The House Intelligence Committee is seeking information about a Yahoo News report that CIA officials plotted to kidnap Julian Assange from the Ecuadorean Embassy in London in 2017 after WikiLeaks published documents describing the spy agency’s hacking tools.
“We are seeking information about it now,” said Democratic Rep. Adam Schiff, the committee chairman, in an interview on the Yahoo News “Skullduggery” podcast.
Schiff added that, as the ranking Democrat on the intelligence panel in 2017, he was never briefed about the CIA’s plans to target Assange. But he said the committee had reached out “to the agencies” — an apparent reference to the CIA and the Office of the Director of National Intelligence (ODNI) — after reading about the Yahoo News account describing deep divisions within the Trump administration, including objections from White House lawyers, over the CIA’s plans for unusually aggressive measures to cripple WikiLeaks that had been proposed by then agency Director Mike Pompeo.
Asked if he had received any response to the committee’s inquiry, Schiff replied: “I can’t comment on what we’ve heard back yet.” (Spokespeople for the CIA and ODNI declined comment.)
The disclosure by Schiff that the committee is pursuing information about the CIA’s measures targeting WikiLeaks comes the day after the ACLU and more than 20 other human rights and press freedom groups wrote to Attorney General Merrick Garland urging him to drop the criminal prosecution of Assange in light of what they called “shocking” reporting by Yahoo News “on the government’s conduct in this case.”
It also comes on the eve of a critical hearing before a British appellate court in London next week over the U.S. Justice Department’s appeal of a lower court judge’s ruling rejecting its request to extradite Assange to the United States to face trial for publishing classified documents in violation of the World War I-era Espionage Act. The judge concluded that Assange, who is now in a British prison after spending years holed up in the Ecuadorean Embassy in London, would be at serious risk of suicide if he were incarcerated in an American prison.
But lawyers for Assange intend to raise the issue of what they view as the CIA’s misconduct, arguing that returning him to a country where some top officials once plotted to kidnap him strengthens the judge’s conclusions about the risk of suicide and should be an additional basis for turning down the U.S. extradition request.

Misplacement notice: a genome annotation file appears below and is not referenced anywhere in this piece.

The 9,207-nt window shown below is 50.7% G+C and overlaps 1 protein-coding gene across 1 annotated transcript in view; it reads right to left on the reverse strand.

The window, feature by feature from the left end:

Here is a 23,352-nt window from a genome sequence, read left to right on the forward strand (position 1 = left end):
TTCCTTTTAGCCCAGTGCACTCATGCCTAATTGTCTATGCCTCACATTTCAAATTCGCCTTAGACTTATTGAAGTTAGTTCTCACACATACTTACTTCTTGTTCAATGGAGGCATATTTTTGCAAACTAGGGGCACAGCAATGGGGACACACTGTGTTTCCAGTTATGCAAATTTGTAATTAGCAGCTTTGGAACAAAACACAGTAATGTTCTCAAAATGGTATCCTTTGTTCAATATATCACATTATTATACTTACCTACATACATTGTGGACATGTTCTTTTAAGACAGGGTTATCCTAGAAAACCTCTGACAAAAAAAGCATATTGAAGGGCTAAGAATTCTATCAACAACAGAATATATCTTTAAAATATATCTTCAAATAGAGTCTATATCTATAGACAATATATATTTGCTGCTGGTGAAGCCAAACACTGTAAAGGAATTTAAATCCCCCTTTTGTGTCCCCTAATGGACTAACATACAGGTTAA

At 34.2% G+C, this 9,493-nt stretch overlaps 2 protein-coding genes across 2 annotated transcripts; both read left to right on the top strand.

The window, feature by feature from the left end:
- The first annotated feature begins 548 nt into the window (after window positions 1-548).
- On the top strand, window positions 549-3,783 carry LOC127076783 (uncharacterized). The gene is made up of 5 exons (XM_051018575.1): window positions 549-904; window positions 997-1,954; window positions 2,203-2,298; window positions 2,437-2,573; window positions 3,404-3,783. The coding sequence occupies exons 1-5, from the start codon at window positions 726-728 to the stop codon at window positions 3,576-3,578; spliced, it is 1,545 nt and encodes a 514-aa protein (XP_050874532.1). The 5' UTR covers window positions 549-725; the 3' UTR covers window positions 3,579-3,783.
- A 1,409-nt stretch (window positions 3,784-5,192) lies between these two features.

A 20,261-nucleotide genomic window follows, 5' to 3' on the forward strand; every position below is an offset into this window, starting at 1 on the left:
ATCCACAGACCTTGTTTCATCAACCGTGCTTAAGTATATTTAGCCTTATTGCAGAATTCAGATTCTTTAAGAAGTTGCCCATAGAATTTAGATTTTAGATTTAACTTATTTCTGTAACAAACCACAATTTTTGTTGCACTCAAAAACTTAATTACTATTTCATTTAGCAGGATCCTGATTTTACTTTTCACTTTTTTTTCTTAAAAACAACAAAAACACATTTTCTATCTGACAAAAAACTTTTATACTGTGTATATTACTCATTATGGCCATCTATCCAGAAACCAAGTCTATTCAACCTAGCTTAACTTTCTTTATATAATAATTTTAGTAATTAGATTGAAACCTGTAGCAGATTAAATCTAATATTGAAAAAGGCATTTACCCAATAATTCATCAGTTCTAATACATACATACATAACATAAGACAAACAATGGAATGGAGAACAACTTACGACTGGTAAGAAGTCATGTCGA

The Yahoo News story, published on Sept. 26, disclosed that Pompeo, who had publicly labeled WikiLeaks a “non-state hostile intelligence service,” pushed for highly aggressive measures to cripple the organization, including a so-called “snatch operation” that would abduct Assange from the Ecuadorean Embassy. There were also discussions within the CIA about the feasibility of assassinating Assange, including tasking for options on how to do so, although those talks never materialized into an actual plan.
White House lawyers also managed to scuttle the kidnapping plan pushed by Pompeo, but other CIA operations went forward, including monitoring the communications and travel of WikiLeaks associates throughout Europe. That surveillance also covered Assange himself, including audio and visual feeds from inside the Ecuadorean Embassy showing the WikiLeaks founder talking to friends and associates. (Assange’s lawyers have claimed these included confidential conversations that Assange had with his lawyers and doctors.)
As Yahoo News reported, Pompeo and other top agency officials were enraged by WikiLeaks’ publication of information about the CIA’s hacking tools, known as Vault 7, deemed at the time to be the largest data breach in the spy agency’s history. “They were seeing blood,” said one former Trump national security official.
Pompeo, when recently asked about the Yahoo News report on the Megyn Kelly podcast, said that “pieces of it are true” and that all the sources who spoke to the news organization should be criminally prosecuted for disclosing classified information. But when pressed about the talk of assassinating Assange, Pompeo denied that the agency had engaged in any planning that would have violated U.S. law.
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